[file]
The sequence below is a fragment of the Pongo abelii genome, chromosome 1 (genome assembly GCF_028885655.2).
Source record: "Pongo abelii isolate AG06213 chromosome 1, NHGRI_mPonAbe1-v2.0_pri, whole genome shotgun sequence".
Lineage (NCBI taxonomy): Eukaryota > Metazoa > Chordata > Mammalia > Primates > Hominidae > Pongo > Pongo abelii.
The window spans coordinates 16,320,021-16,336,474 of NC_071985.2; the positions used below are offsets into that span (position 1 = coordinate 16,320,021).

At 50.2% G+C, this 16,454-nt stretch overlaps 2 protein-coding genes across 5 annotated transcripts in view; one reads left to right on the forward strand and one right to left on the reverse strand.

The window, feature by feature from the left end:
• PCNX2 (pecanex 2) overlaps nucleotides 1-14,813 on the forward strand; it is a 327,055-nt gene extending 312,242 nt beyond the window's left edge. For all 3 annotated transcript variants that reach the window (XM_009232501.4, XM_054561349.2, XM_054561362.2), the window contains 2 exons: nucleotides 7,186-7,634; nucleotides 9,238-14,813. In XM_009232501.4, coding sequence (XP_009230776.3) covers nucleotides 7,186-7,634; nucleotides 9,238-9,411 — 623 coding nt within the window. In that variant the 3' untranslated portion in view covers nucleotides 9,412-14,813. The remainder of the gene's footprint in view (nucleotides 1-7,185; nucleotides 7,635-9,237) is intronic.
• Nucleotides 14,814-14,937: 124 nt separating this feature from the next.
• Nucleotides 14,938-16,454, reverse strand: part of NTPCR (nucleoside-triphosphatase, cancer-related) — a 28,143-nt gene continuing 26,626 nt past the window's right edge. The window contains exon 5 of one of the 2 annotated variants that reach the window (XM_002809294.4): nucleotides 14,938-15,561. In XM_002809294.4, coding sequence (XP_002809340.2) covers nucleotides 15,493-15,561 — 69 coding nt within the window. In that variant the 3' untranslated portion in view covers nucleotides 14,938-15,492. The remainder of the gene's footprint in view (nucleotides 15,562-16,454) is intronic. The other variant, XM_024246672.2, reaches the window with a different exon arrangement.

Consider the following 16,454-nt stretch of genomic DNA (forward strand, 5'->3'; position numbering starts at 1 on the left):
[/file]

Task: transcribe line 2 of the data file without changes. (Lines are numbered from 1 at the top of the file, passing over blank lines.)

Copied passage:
Source record: "Pongo abelii isolate AG06213 chromosome 1, NHGRI_mPonAbe1-v2.0_pri, whole genome shotgun sequence".